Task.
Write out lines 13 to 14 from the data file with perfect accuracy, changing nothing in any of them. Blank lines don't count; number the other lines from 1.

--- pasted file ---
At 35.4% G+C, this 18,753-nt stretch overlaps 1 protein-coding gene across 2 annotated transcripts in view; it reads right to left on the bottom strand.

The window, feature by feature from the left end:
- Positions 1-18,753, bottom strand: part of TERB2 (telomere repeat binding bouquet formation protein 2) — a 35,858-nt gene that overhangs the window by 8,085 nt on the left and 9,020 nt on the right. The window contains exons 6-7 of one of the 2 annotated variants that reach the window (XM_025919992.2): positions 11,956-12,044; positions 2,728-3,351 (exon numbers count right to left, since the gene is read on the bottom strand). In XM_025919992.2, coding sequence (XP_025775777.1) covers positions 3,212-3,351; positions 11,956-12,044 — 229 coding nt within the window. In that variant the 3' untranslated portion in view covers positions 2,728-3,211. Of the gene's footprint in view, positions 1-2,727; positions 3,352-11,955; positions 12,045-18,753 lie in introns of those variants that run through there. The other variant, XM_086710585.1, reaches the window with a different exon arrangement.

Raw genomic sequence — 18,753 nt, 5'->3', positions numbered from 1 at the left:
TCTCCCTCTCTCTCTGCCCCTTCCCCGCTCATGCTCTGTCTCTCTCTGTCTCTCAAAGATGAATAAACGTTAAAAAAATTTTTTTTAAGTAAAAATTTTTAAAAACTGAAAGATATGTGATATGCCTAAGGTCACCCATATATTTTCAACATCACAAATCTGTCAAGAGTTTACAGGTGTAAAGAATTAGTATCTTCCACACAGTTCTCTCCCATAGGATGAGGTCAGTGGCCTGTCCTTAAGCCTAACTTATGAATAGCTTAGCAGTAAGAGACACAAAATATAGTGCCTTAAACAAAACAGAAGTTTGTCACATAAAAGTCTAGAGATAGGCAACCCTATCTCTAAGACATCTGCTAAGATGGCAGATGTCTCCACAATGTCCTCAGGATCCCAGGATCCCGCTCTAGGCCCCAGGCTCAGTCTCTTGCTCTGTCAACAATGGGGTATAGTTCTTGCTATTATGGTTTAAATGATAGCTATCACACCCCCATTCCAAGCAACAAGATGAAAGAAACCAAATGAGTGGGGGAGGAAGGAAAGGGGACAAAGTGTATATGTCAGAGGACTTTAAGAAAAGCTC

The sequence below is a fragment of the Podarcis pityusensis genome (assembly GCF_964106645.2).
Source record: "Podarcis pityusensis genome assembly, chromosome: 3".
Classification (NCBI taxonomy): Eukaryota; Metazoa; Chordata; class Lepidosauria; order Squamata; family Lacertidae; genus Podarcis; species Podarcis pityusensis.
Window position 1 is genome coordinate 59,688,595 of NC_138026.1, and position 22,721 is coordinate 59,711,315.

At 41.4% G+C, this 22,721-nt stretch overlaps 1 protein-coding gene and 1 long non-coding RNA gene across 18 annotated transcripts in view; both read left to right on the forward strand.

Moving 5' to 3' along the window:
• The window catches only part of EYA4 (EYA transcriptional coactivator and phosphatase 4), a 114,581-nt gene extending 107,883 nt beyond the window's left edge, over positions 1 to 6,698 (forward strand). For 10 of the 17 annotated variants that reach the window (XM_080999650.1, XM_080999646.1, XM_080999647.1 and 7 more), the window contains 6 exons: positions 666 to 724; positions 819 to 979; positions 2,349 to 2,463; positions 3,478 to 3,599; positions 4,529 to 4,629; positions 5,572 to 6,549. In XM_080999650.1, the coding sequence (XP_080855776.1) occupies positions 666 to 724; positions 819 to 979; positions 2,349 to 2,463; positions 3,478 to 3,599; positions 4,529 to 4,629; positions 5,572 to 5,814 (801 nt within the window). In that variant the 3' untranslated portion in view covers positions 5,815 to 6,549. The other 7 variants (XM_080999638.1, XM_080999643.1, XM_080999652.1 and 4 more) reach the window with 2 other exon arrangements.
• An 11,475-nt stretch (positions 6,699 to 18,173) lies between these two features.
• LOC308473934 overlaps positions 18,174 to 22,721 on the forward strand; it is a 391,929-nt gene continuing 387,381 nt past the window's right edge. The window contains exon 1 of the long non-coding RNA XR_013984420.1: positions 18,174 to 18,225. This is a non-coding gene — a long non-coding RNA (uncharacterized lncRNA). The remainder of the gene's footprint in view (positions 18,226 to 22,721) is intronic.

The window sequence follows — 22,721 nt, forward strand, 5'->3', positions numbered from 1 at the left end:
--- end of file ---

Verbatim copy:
• An 11,475-nt stretch (positions 6,699 to 18,173) lies between these two features.
• LOC308473934 overlaps positions 18,174 to 22,721 on the forward strand; it is a 391,929-nt gene continuing 387,381 nt past the window's right edge. The window contains exon 1 of the long non-coding RNA XR_013984420.1: positions 18,174 to 18,225. This is a non-coding gene — a long non-coding RNA (uncharacterized lncRNA). The remainder of the gene's footprint in view (positions 18,226 to 22,721) is intronic.